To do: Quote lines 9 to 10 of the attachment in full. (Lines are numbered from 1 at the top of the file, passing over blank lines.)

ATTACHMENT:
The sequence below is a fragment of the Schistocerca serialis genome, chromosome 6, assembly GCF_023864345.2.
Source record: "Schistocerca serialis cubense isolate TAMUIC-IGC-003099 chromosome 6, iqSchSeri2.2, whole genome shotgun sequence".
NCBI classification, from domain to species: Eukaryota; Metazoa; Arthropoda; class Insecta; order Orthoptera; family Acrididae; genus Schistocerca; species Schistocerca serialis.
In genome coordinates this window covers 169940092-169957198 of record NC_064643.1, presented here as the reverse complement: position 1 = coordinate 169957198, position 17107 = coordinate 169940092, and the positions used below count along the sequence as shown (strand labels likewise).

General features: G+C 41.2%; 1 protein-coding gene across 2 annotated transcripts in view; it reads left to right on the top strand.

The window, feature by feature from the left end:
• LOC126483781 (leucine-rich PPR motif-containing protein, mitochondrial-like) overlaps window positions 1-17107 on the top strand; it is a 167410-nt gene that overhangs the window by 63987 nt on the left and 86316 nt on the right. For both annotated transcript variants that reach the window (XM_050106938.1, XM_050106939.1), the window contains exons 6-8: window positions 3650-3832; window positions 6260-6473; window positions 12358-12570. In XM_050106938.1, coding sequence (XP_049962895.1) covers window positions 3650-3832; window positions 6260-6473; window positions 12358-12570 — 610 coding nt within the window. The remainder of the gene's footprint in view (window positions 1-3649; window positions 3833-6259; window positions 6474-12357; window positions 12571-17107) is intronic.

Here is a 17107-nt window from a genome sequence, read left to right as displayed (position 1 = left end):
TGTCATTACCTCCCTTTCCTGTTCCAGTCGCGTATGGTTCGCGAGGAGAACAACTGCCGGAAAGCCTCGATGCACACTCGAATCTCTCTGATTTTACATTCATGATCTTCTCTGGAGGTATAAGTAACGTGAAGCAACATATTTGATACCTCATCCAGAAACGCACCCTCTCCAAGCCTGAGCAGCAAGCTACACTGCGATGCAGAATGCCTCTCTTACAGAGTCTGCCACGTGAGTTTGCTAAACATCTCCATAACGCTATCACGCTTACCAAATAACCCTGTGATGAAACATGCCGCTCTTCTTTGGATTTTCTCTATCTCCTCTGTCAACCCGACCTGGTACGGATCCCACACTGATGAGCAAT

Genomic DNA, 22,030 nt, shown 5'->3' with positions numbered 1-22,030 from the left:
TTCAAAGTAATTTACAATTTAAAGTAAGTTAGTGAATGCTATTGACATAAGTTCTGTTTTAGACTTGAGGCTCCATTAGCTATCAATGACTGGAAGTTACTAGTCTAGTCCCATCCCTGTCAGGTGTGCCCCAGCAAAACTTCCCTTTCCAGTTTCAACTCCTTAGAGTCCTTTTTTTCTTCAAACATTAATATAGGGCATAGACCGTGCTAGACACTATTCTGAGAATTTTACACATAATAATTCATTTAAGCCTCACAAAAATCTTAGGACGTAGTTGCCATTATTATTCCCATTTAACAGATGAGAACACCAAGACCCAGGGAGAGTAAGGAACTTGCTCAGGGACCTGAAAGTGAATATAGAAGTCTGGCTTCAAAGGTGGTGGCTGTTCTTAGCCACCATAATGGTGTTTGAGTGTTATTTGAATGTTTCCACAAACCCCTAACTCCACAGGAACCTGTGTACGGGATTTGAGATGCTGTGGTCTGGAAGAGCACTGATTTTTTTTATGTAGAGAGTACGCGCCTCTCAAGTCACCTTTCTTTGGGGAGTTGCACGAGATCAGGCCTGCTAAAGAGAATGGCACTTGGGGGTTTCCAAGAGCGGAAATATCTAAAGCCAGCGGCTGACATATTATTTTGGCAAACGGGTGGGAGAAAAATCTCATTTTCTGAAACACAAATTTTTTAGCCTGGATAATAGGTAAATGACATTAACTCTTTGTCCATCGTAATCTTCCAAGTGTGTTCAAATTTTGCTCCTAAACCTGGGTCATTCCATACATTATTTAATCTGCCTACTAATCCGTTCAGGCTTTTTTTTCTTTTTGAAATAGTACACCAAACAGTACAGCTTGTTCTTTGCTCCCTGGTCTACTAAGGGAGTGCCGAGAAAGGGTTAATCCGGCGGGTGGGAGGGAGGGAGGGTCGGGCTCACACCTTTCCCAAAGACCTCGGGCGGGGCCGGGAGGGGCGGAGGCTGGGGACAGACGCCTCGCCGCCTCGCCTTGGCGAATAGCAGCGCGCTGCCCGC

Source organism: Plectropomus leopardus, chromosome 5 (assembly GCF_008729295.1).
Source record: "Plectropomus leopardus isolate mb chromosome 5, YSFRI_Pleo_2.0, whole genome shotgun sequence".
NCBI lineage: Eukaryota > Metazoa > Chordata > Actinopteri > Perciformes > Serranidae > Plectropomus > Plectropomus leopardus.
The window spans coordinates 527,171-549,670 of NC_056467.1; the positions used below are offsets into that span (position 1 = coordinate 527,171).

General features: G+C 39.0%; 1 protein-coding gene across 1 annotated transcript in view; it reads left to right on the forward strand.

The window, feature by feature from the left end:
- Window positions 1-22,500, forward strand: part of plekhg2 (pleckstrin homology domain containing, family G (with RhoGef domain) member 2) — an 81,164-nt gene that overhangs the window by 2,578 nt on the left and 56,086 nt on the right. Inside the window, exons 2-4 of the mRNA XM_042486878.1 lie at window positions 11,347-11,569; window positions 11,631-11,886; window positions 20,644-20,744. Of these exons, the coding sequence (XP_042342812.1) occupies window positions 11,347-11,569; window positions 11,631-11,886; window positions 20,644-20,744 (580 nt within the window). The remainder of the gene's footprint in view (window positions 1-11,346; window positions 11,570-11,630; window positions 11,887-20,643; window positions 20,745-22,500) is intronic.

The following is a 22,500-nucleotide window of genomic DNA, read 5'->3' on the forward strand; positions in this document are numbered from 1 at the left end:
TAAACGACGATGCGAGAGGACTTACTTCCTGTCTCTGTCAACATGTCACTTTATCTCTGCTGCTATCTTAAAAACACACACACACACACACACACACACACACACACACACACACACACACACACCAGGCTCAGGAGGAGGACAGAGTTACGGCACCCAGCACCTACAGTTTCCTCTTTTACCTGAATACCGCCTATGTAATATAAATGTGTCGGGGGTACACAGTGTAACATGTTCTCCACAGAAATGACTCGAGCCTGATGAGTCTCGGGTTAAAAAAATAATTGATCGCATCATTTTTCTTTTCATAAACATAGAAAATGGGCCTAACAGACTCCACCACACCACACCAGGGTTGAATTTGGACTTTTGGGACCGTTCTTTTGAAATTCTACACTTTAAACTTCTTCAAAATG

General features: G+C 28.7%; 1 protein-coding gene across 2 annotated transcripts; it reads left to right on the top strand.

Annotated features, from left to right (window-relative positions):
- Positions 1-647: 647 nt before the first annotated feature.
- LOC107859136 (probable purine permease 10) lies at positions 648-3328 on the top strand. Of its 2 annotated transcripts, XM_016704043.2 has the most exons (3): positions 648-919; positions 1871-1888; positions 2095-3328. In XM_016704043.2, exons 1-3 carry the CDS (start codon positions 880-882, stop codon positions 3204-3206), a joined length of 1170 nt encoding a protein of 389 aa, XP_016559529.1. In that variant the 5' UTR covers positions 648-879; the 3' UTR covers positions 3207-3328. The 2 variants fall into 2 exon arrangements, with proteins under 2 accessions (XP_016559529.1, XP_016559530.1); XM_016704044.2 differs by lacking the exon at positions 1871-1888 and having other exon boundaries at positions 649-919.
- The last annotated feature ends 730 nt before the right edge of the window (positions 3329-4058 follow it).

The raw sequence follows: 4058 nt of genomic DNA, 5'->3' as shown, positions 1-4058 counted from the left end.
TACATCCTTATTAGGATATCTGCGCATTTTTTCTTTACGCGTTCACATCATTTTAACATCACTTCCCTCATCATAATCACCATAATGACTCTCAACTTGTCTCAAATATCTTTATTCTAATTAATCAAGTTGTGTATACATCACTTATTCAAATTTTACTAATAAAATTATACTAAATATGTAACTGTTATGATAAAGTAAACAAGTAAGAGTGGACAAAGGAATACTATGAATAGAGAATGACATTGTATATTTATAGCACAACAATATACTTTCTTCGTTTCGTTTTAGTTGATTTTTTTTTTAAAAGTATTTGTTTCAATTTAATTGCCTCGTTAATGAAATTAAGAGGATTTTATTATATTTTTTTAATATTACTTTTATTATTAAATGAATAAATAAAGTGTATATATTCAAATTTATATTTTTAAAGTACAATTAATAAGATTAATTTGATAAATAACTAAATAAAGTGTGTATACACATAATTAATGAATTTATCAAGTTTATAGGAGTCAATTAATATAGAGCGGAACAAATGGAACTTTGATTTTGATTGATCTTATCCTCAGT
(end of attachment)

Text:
TGTCATTACCTCCCTTTCCTGTTCCAGTCGCGTATGGTTCGCGAGGAGAACAACTGCCGGAAAGCCTCGATGCACACTCGAATCTCTCTGATTTTACATTCATGATCTTCTCTGGAGGTATAAGTAACGTGAAGCAACATATTTGATACCTCATCCAGAAACGCACCCTCTCCAAGCCTGAGCAGCAAGCTACACTGCGATGCAGAATGCCTCTCTTACAGAGTCTGCCACGTGAGTTTGCTAAACATCTCCATAACGCTATCACGCTTACCAAATAACCCTGTGATGAAACATGCCGCTCTTCTTTGGATTTTCTCTATCTCCTCTGTCAACCCGACCTGGTACGGATCCCACACTGATGAGCAAT

Genomic DNA, 22,030 nt, shown 5'->3' with positions numbered 1-22,030 from the left: